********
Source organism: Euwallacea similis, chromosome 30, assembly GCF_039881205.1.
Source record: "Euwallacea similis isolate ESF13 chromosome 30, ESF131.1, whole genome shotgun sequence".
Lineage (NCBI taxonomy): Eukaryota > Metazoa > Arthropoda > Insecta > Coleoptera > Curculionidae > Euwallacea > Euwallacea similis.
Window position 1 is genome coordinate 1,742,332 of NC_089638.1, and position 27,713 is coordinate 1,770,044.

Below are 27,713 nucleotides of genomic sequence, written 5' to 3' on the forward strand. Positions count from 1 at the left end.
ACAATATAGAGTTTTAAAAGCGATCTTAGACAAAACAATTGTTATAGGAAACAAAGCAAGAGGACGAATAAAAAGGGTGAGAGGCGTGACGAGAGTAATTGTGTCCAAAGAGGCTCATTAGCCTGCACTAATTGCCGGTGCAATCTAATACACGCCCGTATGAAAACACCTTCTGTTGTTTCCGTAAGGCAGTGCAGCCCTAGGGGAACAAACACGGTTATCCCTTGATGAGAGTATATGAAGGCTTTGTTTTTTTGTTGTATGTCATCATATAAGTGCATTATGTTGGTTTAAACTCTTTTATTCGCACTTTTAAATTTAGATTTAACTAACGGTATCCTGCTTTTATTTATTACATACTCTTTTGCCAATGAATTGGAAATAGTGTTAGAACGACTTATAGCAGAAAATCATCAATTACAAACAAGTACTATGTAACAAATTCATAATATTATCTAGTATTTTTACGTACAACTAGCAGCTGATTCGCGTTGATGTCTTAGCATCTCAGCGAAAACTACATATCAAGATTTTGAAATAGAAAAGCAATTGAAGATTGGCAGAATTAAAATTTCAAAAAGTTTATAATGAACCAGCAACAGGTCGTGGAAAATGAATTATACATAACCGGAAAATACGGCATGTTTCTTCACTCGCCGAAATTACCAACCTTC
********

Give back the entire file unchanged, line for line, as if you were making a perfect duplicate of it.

Source organism: Euwallacea similis, chromosome 30, assembly GCF_039881205.1.
Source record: "Euwallacea similis isolate ESF13 chromosome 30, ESF131.1, whole genome shotgun sequence".
Lineage (NCBI taxonomy): Eukaryota > Metazoa > Arthropoda > Insecta > Coleoptera > Curculionidae > Euwallacea > Euwallacea similis.
Window position 1 is genome coordinate 1,742,332 of NC_089638.1, and position 27,713 is coordinate 1,770,044.

Below are 27,713 nucleotides of genomic sequence, written 5' to 3' on the forward strand. Positions count from 1 at the left end.
ACAATATAGAGTTTTAAAAGCGATCTTAGACAAAACAATTGTTATAGGAAACAAAGCAAGAGGACGAATAAAAAGGGTGAGAGGCGTGACGAGAGTAATTGTGTCCAAAGAGGCTCATTAGCCTGCACTAATTGCCGGTGCAATCTAATACACGCCCGTATGAAAACACCTTCTGTTGTTTCCGTAAGGCAGTGCAGCCCTAGGGGAACAAACACGGTTATCCCTTGATGAGAGTATATGAAGGCTTTGTTTTTTTGTTGTATGTCATCATATAAGTGCATTATGTTGGTTTAAACTCTTTTATTCGCACTTTTAAATTTAGATTTAACTAACGGTATCCTGCTTTTATTTATTACATACTCTTTTGCCAATGAATTGGAAATAGTGTTAGAACGACTTATAGCAGAAAATCATCAATTACAAACAAGTACTATGTAACAAATTCATAATATTATCTAGTATTTTTACGTACAACTAGCAGCTGATTCGCGTTGATGTCTTAGCATCTCAGCGAAAACTACATATCAAGATTTTGAAATAGAAAAGCAATTGAAGATTGGCAGAATTAAAATTTCAAAAAGTTTATAATGAACCAGCAACAGGTCGTGGAAAATGAATTATACATAACCGGAAAATACGGCATGTTTCTTCACTCGCCGAAATTACCAACCTTC